Just as the Avenging Angel passed over the houses of the children of Israel in Egypt, houses whose doorposts were marked with the blood of the Paschal lamb, so too when God looks at us, washed as we are in the blood of the Lamb, and clothed with the royal robe of his righteousness rather than in our own patched together fig-leaf efforts at righteousness, to conceal our sin, when God looks at us, he no longer sees our sin. He sees his own beloved Son. In this is life, the life of the Son of God, in which we share, because we have been clothed with him. To him be the glory, henceforth and for ever more.


5 comments:

John-Julian Swanson, OJN said...

On the other hand, since neither Adam nor Eve nor the snake ever existed, it is very much an ex post facto fictional explanation of human cussedness. IOW, we're not sinful because of Adam and Eve's "fall"——but Adam and Eve's story is there because we're sinful and needed to explain that somehow.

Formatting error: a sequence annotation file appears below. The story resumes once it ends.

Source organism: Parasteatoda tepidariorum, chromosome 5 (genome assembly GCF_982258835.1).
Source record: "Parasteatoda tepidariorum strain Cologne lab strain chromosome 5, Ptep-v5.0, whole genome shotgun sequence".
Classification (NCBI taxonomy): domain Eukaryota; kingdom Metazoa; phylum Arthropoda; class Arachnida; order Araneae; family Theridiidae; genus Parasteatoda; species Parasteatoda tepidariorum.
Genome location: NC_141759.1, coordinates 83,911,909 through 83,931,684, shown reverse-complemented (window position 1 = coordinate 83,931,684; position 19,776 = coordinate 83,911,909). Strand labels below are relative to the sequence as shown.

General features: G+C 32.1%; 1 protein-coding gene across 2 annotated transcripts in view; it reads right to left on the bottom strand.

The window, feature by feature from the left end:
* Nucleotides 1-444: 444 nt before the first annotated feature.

But the nub of the original sin idea for me is the the hopeless explanation of how that distant "original" sin got passed on to me. Augustine knew it lurked in the male's semen and so all intercourse was a passing-on-of-sin to the next generation.

Doesn't that sound as hooey to you as it does to me?

I'd much rather say that our sin (basically, our selfishness or self-absorption) developed in evolution as a way to protect one's own genes and pass them on—so "I" must come first for the sake of my genes!

But then, the last I heard, the rabbis weren't much interested in genes.

Tobias Haller said...